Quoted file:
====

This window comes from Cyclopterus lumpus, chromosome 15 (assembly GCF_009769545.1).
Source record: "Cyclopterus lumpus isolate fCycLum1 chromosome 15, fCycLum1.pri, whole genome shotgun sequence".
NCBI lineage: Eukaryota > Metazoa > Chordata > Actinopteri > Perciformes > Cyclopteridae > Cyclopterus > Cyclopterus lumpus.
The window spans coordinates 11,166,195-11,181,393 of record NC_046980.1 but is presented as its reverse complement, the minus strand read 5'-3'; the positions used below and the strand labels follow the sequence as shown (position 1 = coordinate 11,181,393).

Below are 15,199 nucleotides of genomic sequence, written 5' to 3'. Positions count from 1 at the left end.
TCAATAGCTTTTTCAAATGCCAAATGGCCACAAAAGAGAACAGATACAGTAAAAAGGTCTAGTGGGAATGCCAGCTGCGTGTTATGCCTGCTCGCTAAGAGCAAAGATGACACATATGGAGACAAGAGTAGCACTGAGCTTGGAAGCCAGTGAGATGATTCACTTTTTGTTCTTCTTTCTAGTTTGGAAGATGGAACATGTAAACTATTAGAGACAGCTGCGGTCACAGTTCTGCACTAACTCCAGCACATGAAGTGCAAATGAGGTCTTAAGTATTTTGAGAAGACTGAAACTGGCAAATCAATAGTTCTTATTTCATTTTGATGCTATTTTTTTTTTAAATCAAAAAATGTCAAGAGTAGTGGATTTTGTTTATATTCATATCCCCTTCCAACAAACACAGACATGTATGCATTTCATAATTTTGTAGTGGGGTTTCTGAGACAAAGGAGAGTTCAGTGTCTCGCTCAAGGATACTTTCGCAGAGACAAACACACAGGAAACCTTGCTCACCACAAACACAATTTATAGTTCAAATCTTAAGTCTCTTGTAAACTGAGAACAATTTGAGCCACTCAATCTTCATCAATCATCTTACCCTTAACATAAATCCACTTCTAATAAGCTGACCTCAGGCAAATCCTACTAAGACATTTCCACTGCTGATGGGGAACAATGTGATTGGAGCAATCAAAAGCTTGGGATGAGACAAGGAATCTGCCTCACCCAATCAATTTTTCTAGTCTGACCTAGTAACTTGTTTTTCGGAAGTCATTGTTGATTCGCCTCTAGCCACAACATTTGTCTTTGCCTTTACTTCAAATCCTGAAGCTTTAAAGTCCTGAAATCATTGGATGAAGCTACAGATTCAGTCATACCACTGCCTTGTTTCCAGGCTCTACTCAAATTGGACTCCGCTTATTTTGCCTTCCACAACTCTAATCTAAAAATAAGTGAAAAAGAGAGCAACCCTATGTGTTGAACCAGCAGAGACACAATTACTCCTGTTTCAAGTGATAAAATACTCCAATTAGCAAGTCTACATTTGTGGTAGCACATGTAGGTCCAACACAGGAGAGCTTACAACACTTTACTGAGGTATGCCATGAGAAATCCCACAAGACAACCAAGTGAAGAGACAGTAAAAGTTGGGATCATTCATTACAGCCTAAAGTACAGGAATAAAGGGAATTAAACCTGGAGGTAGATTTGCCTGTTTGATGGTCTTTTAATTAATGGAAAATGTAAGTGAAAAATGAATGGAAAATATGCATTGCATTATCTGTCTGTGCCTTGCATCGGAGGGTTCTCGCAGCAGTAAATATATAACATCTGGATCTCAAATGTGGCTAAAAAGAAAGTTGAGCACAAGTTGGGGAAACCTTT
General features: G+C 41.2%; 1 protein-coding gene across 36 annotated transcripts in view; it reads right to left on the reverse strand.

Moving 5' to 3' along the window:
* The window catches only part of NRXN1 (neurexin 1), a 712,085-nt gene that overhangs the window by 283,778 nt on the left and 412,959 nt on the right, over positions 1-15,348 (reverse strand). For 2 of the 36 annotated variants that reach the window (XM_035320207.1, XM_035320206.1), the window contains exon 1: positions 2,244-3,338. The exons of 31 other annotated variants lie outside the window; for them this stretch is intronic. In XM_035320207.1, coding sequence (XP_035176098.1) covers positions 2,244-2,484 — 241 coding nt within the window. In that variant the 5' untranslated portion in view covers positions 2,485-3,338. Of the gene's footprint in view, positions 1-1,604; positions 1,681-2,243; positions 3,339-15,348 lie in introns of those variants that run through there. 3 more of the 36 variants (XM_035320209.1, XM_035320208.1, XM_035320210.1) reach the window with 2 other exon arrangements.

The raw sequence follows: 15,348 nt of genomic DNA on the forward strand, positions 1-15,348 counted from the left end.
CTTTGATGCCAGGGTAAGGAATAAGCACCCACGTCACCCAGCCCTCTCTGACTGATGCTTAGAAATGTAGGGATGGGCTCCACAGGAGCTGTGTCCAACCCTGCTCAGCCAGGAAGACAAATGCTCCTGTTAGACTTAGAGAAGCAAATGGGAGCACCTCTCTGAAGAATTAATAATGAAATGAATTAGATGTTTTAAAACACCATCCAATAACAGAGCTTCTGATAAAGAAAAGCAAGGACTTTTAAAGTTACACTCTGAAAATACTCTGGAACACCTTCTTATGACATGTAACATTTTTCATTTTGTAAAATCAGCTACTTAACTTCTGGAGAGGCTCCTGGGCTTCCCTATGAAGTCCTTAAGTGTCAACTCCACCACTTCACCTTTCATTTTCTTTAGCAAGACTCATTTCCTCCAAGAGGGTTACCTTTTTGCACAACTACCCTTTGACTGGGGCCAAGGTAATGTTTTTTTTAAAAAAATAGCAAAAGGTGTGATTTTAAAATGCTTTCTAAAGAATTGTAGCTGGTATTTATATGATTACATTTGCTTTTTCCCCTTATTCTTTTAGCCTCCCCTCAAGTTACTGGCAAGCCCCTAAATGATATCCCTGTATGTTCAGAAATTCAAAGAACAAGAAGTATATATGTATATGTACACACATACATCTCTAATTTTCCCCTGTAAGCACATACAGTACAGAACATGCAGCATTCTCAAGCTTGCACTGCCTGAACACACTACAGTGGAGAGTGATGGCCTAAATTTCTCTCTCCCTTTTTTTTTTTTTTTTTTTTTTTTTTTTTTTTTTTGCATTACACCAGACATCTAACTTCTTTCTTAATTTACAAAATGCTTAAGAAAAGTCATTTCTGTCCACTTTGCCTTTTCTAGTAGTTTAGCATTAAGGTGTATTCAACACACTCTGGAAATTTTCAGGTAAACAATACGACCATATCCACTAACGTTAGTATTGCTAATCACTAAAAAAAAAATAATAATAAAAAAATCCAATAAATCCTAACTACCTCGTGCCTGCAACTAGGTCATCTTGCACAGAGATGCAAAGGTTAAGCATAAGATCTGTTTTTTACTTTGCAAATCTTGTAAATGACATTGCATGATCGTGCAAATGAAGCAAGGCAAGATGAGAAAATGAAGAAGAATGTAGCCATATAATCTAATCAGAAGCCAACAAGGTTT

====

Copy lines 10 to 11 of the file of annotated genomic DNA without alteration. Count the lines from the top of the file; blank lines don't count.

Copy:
The raw sequence follows: 15,348 nt of genomic DNA on the forward strand, positions 1-15,348 counted from the left end.
CTTTGATGCCAGGGTAAGGAATAAGCACCCACGTCACCCAGCCCTCTCTGACTGATGCTTAGAAATGTAGGGATGGGCTCCACAGGAGCTGTGTCCAACCCTGCTCAGCCAGGAAGACAAATGCTCCTGTTAGACTTAGAGAAGCAAATGGGAGCACCTCTCTGAAGAATTAATAATGAAATGAATTAGATGTTTTAAAACACCATCCAATAACAGAGCTTCTGATAAAGAAAAGCAAGGACTTTTAAAGTTACACTCTGAAAATACTCTGGAACACCTTCTTATGACATGTAACATTTTTCATTTTGTAAAATCAGCTACTTAACTTCTGGAGAGGCTCCTGGGCTTCCCTATGAAGTCCTTAAGTGTCAACTCCACCACTTCACCTTTCATTTTCTTTAGCAAGACTCATTTCCTCCAAGAGGGTTACCTTTTTGCACAACTACCCTTTGACTGGGGCCAAGGTAATGTTTTTTTTAAAAAAATAGCAAAAGGTGTGATTTTAAAATGCTTTCTAAAGAATTGTAGCTGGTATTTATATGATTACATTTGCTTTTTCCCCTTATTCTTTTAGCCTCCCCTCAAGTTACTGGCAAGCCCCTAAATGATATCCCTGTATGTTCAGAAATTCAAAGAACAAGAAGTATATATGTATATGTACACACATACATCTCTAATTTTCCCCTGTAAGCACATACAGTACAGAACATGCAGCATTCTCAAGCTTGCACTGCCTGAACACACTACAGTGGAGAGTGATGGCCTAAATTTCTCTCTCCCTTTTTTTTTTTTTTTTTTTTTTTTTTTTTTTTTTTGCATTACACCAGACATCTAACTTCTTTCTTAATTTACAAAATGCTTAAGAAAAGTCATTTCTGTCCACTTTGCCTTTTCTAGTAGTTTAGCATTAAGGTGTATTCAACACACTCTGGAAATTTTCAGGTAAACAATACGACCATATCCACTAACGTTAGTATTGCTAATCACTAAAAAAAAAATAATAATAAAAAAATCCAATAAATCCTAACTACCTCGTGCCTGCAACTAGGTCATCTTGCACAGAGATGCAAAGGTTAAGCATAAGATCTGTTTTTTACTTTGCAAATCTTGTAAATGACATTGCATGATCGTGCAAATGAAGCAAGGCAAGATGAGAAAATGAAGAAGAATGTAGCCATATAATCTAATCAGAAGCCAACAAGGTTT